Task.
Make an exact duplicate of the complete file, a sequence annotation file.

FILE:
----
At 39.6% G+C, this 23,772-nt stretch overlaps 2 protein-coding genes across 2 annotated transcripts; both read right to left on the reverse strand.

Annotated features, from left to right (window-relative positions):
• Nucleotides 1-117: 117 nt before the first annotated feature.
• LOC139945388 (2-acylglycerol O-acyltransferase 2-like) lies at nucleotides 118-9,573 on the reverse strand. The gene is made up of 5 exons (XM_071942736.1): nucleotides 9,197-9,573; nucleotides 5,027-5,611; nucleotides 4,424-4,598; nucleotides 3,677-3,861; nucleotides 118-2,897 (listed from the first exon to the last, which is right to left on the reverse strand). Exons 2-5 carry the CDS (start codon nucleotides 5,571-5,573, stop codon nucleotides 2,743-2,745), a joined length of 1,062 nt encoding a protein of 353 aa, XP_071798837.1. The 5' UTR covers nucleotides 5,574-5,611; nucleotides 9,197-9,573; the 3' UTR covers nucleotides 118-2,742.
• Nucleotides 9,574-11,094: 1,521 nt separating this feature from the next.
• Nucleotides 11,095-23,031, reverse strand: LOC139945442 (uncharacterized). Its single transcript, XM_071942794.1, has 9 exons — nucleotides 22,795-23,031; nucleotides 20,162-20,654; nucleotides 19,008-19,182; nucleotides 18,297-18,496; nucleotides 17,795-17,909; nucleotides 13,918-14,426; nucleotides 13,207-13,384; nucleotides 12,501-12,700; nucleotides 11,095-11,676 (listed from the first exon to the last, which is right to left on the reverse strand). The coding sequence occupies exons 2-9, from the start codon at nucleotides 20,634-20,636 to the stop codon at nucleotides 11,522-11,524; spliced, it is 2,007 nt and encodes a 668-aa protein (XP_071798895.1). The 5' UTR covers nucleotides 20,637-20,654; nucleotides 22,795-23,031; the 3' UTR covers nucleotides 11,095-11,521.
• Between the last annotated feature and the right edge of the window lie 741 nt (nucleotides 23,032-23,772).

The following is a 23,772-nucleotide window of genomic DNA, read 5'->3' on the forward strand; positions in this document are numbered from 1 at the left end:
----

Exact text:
At 39.6% G+C, this 23,772-nt stretch overlaps 2 protein-coding genes across 2 annotated transcripts; both read right to left on the reverse strand.

Annotated features, from left to right (window-relative positions):
• Nucleotides 1-117: 117 nt before the first annotated feature.
• LOC139945388 (2-acylglycerol O-acyltransferase 2-like) lies at nucleotides 118-9,573 on the reverse strand. The gene is made up of 5 exons (XM_071942736.1): nucleotides 9,197-9,573; nucleotides 5,027-5,611; nucleotides 4,424-4,598; nucleotides 3,677-3,861; nucleotides 118-2,897 (listed from the first exon to the last, which is right to left on the reverse strand). Exons 2-5 carry the CDS (start codon nucleotides 5,571-5,573, stop codon nucleotides 2,743-2,745), a joined length of 1,062 nt encoding a protein of 353 aa, XP_071798837.1. The 5' UTR covers nucleotides 5,574-5,611; nucleotides 9,197-9,573; the 3' UTR covers nucleotides 118-2,742.
• Nucleotides 9,574-11,094: 1,521 nt separating this feature from the next.
• Nucleotides 11,095-23,031, reverse strand: LOC139945442 (uncharacterized). Its single transcript, XM_071942794.1, has 9 exons — nucleotides 22,795-23,031; nucleotides 20,162-20,654; nucleotides 19,008-19,182; nucleotides 18,297-18,496; nucleotides 17,795-17,909; nucleotides 13,918-14,426; nucleotides 13,207-13,384; nucleotides 12,501-12,700; nucleotides 11,095-11,676 (listed from the first exon to the last, which is right to left on the reverse strand). The coding sequence occupies exons 2-9, from the start codon at nucleotides 20,634-20,636 to the stop codon at nucleotides 11,522-11,524; spliced, it is 2,007 nt and encodes a 668-aa protein (XP_071798895.1). The 5' UTR covers nucleotides 20,637-20,654; nucleotides 22,795-23,031; the 3' UTR covers nucleotides 11,095-11,521.
• Between the last annotated feature and the right edge of the window lie 741 nt (nucleotides 23,032-23,772).

The following is a 23,772-nucleotide window of genomic DNA, read 5'->3' on the forward strand; positions in this document are numbered from 1 at the left end: